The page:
RISS > About Us > Research Groups > Emission and Exposure Analysis Group

Emission and Exposure Analysis Group

Leader Kiyotaka Tsunemi


We conduct human health and ecological risk assessment of new and alternative substances and complex mixtures. This group’s major research activities are the development of methods for estimating the physical property, emissions into the environment, exposure and risk to humans and living organisms. We also conduct risk assessment for natural disaster and for accident of advanced technologies. We focus on the development of framework of advanced risk assessment of chemical substances used for energy carrier of hydrogen, and the risk trade-off analysis on the countermeasures of radiation risk reduction.

Risk assessment in hydrogen utilization as energy carriers

The introduction of hydrogen fueling infrastructure to the public is indispensable in a society in which hydrogen-driven vehicles including fuel cell vehicles (FCVs) are commonly used. To introduce hydrogen fueling infrastructure, such as hydrogen station (H2 station) to the society, public acceptance is a key, because people may keep a negative image and be anxious about accidents, such as hydrogen explosions caused by a leak of hydrogen.

We assess risk caused by operation of H2 station quantitatively, considering combustion and explosion characteristics of hydrogen and probability of leakage or accident. We assess benefit of hydrogen use and finally these risk and benefit will be assessed by an integrated index, such as loss (gain) of life-years. We conduct risk perception survey on introduction of H2 stations. The outcome of this project will be summarized as a risk/benefit assessment report and will facilitate risk communication between energy supplier and public including people who will live around H2 stations.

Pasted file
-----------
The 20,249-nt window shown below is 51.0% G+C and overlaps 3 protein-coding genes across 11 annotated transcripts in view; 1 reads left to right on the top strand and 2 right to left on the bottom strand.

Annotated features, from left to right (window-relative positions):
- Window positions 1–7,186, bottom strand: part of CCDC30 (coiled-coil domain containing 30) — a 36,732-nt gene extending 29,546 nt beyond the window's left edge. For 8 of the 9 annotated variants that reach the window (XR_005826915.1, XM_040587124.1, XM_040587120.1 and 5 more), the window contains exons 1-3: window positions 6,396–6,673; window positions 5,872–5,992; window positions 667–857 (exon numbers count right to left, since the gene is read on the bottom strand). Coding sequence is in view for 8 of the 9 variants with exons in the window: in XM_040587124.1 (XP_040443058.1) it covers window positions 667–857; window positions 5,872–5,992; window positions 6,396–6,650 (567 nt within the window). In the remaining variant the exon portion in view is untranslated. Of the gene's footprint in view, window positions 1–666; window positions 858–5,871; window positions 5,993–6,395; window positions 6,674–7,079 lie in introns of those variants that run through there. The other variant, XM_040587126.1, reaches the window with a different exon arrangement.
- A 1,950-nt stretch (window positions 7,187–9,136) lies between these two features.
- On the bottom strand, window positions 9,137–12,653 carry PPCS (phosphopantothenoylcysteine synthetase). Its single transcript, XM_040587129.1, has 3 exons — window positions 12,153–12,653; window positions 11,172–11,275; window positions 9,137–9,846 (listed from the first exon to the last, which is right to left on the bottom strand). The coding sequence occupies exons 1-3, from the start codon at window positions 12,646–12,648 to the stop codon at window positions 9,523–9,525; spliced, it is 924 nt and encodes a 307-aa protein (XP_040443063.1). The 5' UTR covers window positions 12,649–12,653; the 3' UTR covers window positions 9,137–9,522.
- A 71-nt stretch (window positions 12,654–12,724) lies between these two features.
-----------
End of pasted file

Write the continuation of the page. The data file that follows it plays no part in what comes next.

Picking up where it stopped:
Indoor environment and human exposure assessment of chemicals in consumer products

Recently, indoor exposure assessment tools from consumer products have been developed for the use of government and industry. However, there are no available exposure assessment tools in the world to estimate the oral exposure of chemicals from house dust. Therefore, we are now conducting material flow analysis to estimate indoor flow and stock of chemicals, especially plasticizers, flame retardants and pigments, developing an appropriate method to measure the rate of diffusion of chemicals directly into house dust and preparing an equation of diffusion into house dust. We will contribute to the development of a new indoor exposure assessment tool which is an advanced indoor exposure assessment tool (iAIR), and we support the risk management of consumer products by government and industry.

Existing exposure route of plastic additive (left) and a new assumed route (right)

Development of an exposure assessment of a complex mixture toward its risk assessment

There are numerous compounds in commercial and industrial products and in the environment. In the current risk assessment of chemicals, each compound has been evaluated individually. Therefore, adverse effects by exposure to multiple compounds have been less considered in the assessment. Our group aims to develop a framework to assess an exposure to complex mixtures and its risk, using state-of-the-art technology. In this challenge, the method to group compounds and estimate their physico-chemical properties based on multi-separation techniques will be developed. This methodology will be the basis of a risk assessment toward complex mixtures as a next-generation method.